'Parents must place more emphasis on child care, education'

Israel Prize c'tee says Pnina Klein's methods for gauging connections between children, caretakers are "cornerstones of caretaking.”

By
May 11, 2011 03:12
2 minute read.
Israel Prize laureate Pnina Klein.

pnina klein_311. (photo credit: Faith Baginsky/Bar-Ilan University)

 
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Israeli parents need to demand high quality childcare for their infants and realize how important such care is to their children’s development in later life, Bar-Ilan University professor Pnina Klein said Monday, a day before she was awarded the Israel Prize for Education.

“I hope that parents in Israel will learn to stand up for their young children and be more assertive in demanding quality care for their infants,” Klein said, adding “people don’t ask enough questions because they aren’t interested in the mental ingredients required for the children’s mental growth. These things are very important and quite easy to change early in life, but very difficult to change later in life.”

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Klein and nine other Israelis were recognized for their achievements at the annual Israel Prize ceremony in Jerusalem on Tuesday.

She was joined by longtime Maccabi Tel Aviv chairman Shimon Mizrachi (Sports), Hebrew University professor Ruth Gavison (Law), composer Noam Sheriff (Music), Tel Aviv University professor Michael Schwartz (Israel Studies), sculptor and painter Yaakov Dorchin (Art), Tel Aviv University professor Yosef Shilo (Life Studies), aeronautics industry leader David Harari (Engineering), and Hulda Gurevitch and Eli Elaluf, who were recognized for their activism in social issues.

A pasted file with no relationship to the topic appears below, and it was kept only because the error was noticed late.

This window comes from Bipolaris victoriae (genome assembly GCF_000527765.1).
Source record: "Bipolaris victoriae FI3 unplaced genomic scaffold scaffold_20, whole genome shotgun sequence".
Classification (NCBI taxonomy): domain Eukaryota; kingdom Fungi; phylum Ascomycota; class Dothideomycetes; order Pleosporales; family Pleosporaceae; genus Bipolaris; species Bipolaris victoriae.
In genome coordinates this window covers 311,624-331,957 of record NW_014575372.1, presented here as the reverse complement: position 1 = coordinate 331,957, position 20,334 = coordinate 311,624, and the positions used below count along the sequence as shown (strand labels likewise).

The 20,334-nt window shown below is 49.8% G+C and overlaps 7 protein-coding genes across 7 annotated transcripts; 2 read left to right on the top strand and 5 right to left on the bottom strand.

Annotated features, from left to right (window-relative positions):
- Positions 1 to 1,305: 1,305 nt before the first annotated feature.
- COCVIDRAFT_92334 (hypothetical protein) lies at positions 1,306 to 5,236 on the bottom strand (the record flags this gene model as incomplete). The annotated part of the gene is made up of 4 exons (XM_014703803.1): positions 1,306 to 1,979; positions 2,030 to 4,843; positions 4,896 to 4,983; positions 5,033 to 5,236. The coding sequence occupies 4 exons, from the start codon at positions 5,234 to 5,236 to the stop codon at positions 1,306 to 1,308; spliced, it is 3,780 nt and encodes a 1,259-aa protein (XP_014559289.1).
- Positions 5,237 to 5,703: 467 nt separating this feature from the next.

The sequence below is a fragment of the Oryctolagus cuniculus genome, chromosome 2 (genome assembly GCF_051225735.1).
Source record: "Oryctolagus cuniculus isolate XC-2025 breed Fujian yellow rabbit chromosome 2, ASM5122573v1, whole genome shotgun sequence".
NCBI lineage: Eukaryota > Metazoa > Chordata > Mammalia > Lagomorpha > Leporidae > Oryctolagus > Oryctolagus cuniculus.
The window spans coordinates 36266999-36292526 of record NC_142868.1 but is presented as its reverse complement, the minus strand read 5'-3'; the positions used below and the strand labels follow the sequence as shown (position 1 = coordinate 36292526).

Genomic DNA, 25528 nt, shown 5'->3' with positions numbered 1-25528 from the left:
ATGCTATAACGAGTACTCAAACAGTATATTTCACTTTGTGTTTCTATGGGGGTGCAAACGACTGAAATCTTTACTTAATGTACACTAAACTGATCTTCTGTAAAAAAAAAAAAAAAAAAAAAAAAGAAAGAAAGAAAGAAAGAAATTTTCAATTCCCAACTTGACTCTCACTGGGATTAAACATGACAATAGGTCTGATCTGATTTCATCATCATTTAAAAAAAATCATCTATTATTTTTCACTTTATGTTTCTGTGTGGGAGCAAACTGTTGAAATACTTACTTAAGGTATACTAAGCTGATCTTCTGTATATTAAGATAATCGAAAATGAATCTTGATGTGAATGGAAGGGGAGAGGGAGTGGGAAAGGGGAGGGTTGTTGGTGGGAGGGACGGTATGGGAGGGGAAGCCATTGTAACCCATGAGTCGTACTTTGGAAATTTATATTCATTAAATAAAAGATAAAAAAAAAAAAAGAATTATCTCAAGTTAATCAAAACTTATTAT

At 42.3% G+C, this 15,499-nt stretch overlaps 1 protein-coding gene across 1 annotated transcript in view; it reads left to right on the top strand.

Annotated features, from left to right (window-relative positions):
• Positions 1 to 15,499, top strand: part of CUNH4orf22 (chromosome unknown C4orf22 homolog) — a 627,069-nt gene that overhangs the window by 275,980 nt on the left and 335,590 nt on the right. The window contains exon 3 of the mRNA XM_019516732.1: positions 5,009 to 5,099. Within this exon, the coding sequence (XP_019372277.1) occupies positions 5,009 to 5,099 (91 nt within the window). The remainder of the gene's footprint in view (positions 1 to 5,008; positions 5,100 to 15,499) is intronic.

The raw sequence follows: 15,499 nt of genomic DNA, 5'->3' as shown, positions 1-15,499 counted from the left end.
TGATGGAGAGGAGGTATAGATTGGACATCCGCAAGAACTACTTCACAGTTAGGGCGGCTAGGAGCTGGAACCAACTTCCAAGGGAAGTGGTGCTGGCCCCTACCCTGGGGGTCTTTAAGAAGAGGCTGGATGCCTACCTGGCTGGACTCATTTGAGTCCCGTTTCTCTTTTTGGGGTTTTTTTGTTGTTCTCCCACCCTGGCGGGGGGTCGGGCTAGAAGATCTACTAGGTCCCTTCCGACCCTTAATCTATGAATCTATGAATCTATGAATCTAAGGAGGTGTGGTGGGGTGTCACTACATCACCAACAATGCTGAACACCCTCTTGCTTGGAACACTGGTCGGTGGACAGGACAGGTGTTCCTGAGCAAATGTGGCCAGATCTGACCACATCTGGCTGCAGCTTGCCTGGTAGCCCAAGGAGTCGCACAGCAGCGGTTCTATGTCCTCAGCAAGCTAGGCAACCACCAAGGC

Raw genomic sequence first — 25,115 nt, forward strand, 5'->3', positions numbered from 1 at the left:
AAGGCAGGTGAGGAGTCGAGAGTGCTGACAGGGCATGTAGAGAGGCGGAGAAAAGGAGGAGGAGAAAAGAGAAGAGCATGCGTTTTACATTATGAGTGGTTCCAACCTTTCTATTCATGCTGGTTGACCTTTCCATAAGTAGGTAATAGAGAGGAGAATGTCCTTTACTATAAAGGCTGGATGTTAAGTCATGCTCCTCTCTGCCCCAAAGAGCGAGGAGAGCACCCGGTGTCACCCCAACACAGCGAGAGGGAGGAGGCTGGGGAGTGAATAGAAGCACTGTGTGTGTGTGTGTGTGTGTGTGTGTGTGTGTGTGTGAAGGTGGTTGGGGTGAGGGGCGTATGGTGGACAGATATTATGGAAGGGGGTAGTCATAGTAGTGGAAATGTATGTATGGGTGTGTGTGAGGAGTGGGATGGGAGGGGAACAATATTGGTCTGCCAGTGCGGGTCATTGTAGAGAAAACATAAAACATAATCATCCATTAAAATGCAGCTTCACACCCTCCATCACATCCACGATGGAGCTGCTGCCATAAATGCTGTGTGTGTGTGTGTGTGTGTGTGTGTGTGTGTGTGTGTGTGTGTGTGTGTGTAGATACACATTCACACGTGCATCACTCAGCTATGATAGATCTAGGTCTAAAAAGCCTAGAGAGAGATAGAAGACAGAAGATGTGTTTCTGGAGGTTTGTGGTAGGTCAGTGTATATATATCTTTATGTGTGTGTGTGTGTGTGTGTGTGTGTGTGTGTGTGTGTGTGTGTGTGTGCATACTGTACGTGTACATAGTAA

Awarded each year since 1953, the Israel Prize is the country’s greatest civilian honor. In addition to prestige, the winners receive a cash prize of more than NIS 75,000. The award ceremony is traditionally held each year on Independence Day in the capital.

Born in Tarnow, Poland, in 1945, Klein was only four when she came to Israel with her parents, both Holocaust survivors from families that had been decimated by the Holocaust.

She said she did not believe that moving to Israel at a young age had an adverse effect on her development, saying “in terms of my mental diet, I have received an enormous amount of love, and everything I did, every minor drawing or scribble, was so highly appreciated and I received so many smiles and feelings of confidence.”

On its website, the Israel Prize committee calls Klein “one of the world’s leading researchers on the subject of child development” and says the methods she developed for gauging the connections between children and their caretakers “have become the cornerstones of the teaching of caretaking around the world.”



Klein heads the Baker Center for Study of Development Disorders in Infants and Young Children at Bar-Ilan’s Churgin School of Education. She has written a number of widely-acclaimed books on child development and headed a team of researchers who went to Sderot and studied the effect of rocket attacks on the city’s infants.

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